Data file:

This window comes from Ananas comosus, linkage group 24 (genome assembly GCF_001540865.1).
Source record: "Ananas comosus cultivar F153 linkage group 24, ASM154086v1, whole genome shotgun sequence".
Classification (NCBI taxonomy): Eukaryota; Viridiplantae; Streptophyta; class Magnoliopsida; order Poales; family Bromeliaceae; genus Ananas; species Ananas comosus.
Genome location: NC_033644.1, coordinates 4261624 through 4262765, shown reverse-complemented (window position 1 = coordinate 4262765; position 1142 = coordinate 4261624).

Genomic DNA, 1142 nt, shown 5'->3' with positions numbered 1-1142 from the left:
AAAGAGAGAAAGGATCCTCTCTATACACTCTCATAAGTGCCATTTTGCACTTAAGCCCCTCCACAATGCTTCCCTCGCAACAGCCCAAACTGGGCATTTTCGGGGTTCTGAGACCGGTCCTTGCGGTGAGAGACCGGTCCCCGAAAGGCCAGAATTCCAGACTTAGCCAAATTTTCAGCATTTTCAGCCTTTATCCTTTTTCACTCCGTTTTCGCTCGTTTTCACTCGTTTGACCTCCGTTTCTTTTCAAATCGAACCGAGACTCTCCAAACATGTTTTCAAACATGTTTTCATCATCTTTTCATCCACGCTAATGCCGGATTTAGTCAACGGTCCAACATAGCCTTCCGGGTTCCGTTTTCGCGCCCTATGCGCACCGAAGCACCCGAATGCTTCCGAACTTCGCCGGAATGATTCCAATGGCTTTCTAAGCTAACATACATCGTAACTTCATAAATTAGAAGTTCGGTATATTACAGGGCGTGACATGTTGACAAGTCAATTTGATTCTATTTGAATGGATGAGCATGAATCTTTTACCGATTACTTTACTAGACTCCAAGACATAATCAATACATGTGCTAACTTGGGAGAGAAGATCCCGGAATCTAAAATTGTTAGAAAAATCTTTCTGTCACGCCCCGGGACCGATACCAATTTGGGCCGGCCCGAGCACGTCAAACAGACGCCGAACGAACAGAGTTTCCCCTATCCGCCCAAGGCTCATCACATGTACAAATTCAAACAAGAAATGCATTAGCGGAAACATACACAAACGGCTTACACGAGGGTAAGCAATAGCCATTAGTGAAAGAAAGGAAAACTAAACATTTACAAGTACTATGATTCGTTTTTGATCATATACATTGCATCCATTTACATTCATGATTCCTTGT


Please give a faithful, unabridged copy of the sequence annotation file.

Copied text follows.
This window comes from Ananas comosus, linkage group 24 (genome assembly GCF_001540865.1).
Source record: "Ananas comosus cultivar F153 linkage group 24, ASM154086v1, whole genome shotgun sequence".
Classification (NCBI taxonomy): Eukaryota; Viridiplantae; Streptophyta; class Magnoliopsida; order Poales; family Bromeliaceae; genus Ananas; species Ananas comosus.
Genome location: NC_033644.1, coordinates 4261624 through 4262765, shown reverse-complemented (window position 1 = coordinate 4262765; position 1142 = coordinate 4261624).

Genomic DNA, 1142 nt, shown 5'->3' with positions numbered 1-1142 from the left:
AAAGAGAGAAAGGATCCTCTCTATACACTCTCATAAGTGCCATTTTGCACTTAAGCCCCTCCACAATGCTTCCCTCGCAACAGCCCAAACTGGGCATTTTCGGGGTTCTGAGACCGGTCCTTGCGGTGAGAGACCGGTCCCCGAAAGGCCAGAATTCCAGACTTAGCCAAATTTTCAGCATTTTCAGCCTTTATCCTTTTTCACTCCGTTTTCGCTCGTTTTCACTCGTTTGACCTCCGTTTCTTTTCAAATCGAACCGAGACTCTCCAAACATGTTTTCAAACATGTTTTCATCATCTTTTCATCCACGCTAATGCCGGATTTAGTCAACGGTCCAACATAGCCTTCCGGGTTCCGTTTTCGCGCCCTATGCGCACCGAAGCACCCGAATGCTTCCGAACTTCGCCGGAATGATTCCAATGGCTTTCTAAGCTAACATACATCGTAACTTCATAAATTAGAAGTTCGGTATATTACAGGGCGTGACATGTTGACAAGTCAATTTGATTCTATTTGAATGGATGAGCATGAATCTTTTACCGATTACTTTACTAGACTCCAAGACATAATCAATACATGTGCTAACTTGGGAGAGAAGATCCCGGAATCTAAAATTGTTAGAAAAATCTTTCTGTCACGCCCCGGGACCGATACCAATTTGGGCCGGCCCGAGCACGTCAAACAGACGCCGAACGAACAGAGTTTCCCCTATCCGCCCAAGGCTCATCACATGTACAAATTCAAACAAGAAATGCATTAGCGGAAACATACACAAACGGCTTACACGAGGGTAAGCAATAGCCATTAGTGAAAGAAAGGAAAACTAAACATTTACAAGTACTATGATTCGTTTTTGATCATATACATTGCATCCATTTACATTCATGATTCCTTGT